30 June 2004
And where's the National Lager Association?
Last year, Missouri enacted a number of booze-related laws, and one of them kicks in tomorrow: keg registration.
Retailers will now have to tag each keg containing four gallons of more and keep a record of the purchaser, including name, address, and date of birth, for a minimum of 90 days. (Ripping off the tag means you lose your deposit.)
This is nothing particularly new in the Show-Me state: the city of Springfield has had a similar provision for three years. I doubt seriously, though, that anyone can show that it's had any measurable effect on underage drinking, the ostensible purpose of the law. David Overfelt of the Missouri Retailers Association sees it the same way: he considers it "a feel-good thing for the anti-alcohol groups."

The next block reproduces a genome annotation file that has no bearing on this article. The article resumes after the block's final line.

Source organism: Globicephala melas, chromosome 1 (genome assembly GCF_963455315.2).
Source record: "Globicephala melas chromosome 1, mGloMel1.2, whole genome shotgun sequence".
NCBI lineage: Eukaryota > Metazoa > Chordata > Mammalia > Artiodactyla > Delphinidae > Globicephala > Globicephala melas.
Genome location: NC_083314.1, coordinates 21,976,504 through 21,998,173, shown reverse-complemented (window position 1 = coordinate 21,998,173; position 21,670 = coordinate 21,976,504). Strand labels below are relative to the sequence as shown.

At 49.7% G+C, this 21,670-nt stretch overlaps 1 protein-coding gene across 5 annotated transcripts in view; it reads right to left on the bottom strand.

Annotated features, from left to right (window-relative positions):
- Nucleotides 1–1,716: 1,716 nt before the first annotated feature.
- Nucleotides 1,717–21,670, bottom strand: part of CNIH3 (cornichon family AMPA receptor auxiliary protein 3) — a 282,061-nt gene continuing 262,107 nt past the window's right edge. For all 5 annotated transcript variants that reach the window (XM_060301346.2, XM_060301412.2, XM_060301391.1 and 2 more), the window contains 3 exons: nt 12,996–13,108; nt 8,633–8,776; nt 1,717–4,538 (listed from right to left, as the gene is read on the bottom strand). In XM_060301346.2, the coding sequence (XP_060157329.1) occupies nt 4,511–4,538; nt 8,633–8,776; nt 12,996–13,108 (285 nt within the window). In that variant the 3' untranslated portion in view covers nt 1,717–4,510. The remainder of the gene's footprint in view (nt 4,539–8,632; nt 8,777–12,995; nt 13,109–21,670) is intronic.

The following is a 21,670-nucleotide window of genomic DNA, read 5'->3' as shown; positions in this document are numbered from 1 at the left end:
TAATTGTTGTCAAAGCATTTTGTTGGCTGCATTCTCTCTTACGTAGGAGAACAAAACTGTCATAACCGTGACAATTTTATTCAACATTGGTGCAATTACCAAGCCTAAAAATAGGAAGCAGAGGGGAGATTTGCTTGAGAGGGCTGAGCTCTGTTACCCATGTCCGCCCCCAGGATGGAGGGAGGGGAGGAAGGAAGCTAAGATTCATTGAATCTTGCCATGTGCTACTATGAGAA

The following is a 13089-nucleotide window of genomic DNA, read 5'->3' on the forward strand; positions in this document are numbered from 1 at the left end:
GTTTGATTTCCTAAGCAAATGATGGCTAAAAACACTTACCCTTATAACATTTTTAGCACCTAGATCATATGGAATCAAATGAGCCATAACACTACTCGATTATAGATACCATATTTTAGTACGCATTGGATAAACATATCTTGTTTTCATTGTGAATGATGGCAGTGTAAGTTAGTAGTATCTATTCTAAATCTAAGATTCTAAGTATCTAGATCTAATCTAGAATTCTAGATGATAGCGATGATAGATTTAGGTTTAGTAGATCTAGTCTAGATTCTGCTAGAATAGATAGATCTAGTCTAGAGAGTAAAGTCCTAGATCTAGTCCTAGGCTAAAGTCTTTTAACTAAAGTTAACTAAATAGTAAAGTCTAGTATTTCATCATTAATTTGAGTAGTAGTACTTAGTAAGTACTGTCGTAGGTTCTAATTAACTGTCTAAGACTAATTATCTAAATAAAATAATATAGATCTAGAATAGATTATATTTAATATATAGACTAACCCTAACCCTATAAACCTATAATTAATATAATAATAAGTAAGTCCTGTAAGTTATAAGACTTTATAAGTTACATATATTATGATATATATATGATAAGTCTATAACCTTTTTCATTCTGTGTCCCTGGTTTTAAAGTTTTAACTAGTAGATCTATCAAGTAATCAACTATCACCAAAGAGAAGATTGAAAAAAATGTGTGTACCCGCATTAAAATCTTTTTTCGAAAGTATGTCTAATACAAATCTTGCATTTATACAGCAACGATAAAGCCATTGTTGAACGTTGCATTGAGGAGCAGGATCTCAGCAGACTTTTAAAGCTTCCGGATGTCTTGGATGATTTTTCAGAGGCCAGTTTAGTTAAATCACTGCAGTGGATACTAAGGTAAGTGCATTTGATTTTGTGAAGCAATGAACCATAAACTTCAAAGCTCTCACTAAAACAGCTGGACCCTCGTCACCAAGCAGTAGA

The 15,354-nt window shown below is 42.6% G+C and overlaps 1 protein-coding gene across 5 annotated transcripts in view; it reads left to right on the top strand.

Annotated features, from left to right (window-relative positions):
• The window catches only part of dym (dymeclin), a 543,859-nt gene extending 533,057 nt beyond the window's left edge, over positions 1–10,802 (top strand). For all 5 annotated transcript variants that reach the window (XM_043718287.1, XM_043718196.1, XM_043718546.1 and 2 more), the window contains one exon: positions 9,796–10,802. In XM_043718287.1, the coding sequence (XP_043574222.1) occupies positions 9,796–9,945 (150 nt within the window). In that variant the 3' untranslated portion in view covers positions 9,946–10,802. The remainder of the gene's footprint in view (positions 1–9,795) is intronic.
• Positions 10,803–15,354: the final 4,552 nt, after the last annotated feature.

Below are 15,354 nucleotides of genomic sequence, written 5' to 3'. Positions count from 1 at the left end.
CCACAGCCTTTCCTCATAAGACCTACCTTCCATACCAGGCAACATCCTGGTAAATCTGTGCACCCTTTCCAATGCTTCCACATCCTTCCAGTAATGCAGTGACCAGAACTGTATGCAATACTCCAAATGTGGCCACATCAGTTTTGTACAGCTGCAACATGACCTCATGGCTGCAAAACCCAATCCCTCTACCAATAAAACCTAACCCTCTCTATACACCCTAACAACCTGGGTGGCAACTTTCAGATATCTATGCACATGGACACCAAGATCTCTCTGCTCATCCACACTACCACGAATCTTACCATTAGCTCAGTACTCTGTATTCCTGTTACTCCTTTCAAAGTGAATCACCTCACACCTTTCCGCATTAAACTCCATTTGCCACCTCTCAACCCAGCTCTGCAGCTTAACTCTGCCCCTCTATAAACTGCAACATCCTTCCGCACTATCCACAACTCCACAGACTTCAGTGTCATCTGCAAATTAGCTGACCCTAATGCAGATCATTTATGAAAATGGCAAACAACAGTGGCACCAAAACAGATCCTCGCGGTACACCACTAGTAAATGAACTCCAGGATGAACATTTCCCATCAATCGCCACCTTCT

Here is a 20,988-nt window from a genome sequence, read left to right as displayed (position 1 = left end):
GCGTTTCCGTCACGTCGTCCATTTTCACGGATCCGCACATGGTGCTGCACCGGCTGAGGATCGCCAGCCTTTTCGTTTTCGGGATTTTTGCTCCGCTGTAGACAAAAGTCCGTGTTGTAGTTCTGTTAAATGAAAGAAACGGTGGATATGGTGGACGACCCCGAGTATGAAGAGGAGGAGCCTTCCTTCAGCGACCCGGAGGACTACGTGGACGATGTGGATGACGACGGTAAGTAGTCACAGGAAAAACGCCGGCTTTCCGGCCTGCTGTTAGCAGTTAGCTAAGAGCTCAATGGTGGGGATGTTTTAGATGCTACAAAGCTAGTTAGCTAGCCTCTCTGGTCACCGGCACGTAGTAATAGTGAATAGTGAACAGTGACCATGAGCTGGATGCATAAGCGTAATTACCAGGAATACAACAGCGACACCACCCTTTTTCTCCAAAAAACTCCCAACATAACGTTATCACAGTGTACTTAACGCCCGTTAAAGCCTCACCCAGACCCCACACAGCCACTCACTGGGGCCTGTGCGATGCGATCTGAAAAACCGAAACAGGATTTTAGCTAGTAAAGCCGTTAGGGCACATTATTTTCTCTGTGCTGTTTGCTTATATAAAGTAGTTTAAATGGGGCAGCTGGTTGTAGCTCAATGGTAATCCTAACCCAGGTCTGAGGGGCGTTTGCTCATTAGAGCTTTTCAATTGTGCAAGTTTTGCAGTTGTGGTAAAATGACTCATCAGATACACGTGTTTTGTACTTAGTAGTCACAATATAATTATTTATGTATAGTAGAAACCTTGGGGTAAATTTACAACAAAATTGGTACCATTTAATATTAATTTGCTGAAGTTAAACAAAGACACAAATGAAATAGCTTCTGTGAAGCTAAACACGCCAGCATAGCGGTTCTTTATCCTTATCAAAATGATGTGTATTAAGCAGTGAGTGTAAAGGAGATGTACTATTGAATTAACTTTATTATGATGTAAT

Meanwhile, a couple of states away in Colorado, Republican Senate candidate Peter Coors continues to argue that 21 is unworkable as a minimum drinking age in the first place, a notion which, when floated, immediately brought out the big guns of the Nanny State.
My own policy on drink is similar to that of Mark Twain: when others are drinking I like to help, otherwise I remain dry. And I continue to believe, as I did when I was eighteen and hoisting a few, that any age limit set by the government is arbitrary by definition.
(Muchas gracias: Brock Sides.)